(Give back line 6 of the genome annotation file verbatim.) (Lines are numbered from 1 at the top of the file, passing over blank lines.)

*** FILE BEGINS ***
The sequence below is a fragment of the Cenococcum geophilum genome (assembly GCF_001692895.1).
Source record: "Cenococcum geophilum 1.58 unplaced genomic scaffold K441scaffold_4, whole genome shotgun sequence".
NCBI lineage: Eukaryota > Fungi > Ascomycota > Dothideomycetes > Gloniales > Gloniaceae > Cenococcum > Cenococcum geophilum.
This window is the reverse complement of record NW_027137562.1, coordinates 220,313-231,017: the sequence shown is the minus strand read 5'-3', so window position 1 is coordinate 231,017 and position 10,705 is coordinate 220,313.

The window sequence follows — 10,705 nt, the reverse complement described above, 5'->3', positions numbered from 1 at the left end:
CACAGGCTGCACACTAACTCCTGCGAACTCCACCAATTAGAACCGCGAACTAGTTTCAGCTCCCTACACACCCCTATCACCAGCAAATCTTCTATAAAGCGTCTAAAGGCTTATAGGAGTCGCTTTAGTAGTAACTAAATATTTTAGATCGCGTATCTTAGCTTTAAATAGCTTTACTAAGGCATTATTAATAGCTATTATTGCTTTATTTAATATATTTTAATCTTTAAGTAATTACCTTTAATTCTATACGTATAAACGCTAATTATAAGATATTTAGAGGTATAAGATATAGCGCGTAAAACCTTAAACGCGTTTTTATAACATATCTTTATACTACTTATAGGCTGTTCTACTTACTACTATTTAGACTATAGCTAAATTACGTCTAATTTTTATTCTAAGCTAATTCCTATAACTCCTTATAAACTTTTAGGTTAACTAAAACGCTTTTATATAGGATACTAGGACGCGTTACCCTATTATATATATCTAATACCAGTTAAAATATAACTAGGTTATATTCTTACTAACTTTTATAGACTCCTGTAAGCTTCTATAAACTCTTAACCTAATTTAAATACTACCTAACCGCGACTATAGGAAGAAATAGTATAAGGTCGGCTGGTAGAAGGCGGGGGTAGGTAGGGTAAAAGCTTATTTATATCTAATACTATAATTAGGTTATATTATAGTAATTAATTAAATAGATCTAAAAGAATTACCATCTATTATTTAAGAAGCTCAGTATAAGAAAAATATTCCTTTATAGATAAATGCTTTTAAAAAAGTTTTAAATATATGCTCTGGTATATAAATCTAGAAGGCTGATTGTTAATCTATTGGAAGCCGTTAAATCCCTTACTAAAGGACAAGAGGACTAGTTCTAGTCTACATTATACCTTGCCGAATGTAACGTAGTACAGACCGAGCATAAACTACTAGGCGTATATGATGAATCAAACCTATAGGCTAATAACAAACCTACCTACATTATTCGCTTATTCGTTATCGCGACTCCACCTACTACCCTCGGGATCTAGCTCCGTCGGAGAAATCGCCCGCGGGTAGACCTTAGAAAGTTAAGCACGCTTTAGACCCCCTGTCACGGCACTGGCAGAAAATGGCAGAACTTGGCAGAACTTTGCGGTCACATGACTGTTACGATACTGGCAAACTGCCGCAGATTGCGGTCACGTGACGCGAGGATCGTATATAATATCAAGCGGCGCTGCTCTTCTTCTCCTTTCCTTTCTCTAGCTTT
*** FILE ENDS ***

CACAGGCTGCACACTAACTCCTGCGAACTCCACCAATTAGAACCGCGAACTAGTTTCAGCTCCCTACACACCCCTATCACCAGCAAATCTTCTATAAAGCGTCTAAAGGCTTATAGGAGTCGCTTTAGTAGTAACTAAATATTTTAGATCGCGTATCTTAGCTTTAAATAGCTTTACTAAGGCATTATTAATAGCTATTATTGCTTTATTTAATATATTTTAATCTTTAAGTAATTACCTTTAATTCTATACGTATAAACGCTAATTATAAGATATTTAGAGGTATAAGATATAGCGCGTAAAACCTTAAACGCGTTTTTATAACATATCTTTATACTACTTATAGGCTGTTCTACTTACTACTATTTAGACTATAGCTAAATTACGTCTAATTTTTATTCTAAGCTAATTCCTATAACTCCTTATAAACTTTTAGGTTAACTAAAACGCTTTTATATAGGATACTAGGACGCGTTACCCTATTATATATATCTAATACCAGTTAAAATATAACTAGGTTATATTCTTACTAACTTTTATAGACTCCTGTAAGCTTCTATAAACTCTTAACCTAATTTAAATACTACCTAACCGCGACTATAGGAAGAAATAGTATAAGGTCGGCTGGTAGAAGGCGGGGGTAGGTAGGGTAAAAGCTTATTTATATCTAATACTATAATTAGGTTATATTATAGTAATTAATTAAATAGATCTAAAAGAATTACCATCTATTATTTAAGAAGCTCAGTATAAGAAAAATATTCCTTTATAGATAAATGCTTTTAAAAAAGTTTTAAATATATGCTCTGGTATATAAATCTAGAAGGCTGATTGTTAATCTATTGGAAGCCGTTAAATCCCTTACTAAAGGACAAGAGGACTAGTTCTAGTCTACATTATACCTTGCCGAATGTAACGTAGTACAGACCGAGCATAAACTACTAGGCGTATATGATGAATCAAACCTATAGGCTAATAACAAACCTACCTACATTATTCGCTTATTCGTTATCGCGACTCCACCTACTACCCTCGGGATCTAGCTCCGTCGGAGAAATCGCCCGCGGGTAGACCTTAGAAAGTTAAGCACGCTTTAGACCCCCTGTCACGGCACTGGCAGAAAATGGCAGAACTTGGCAGAACTTTGCGGTCACATGACTGTTACGATACTGGCAAACTGCCGCAGATTGCGGTCACGTGACGCGAGGATCGTATATAATATCAAGCGGCGCTGCTCTTCTTCTCCTTTCCTTTCTCTAGCTTT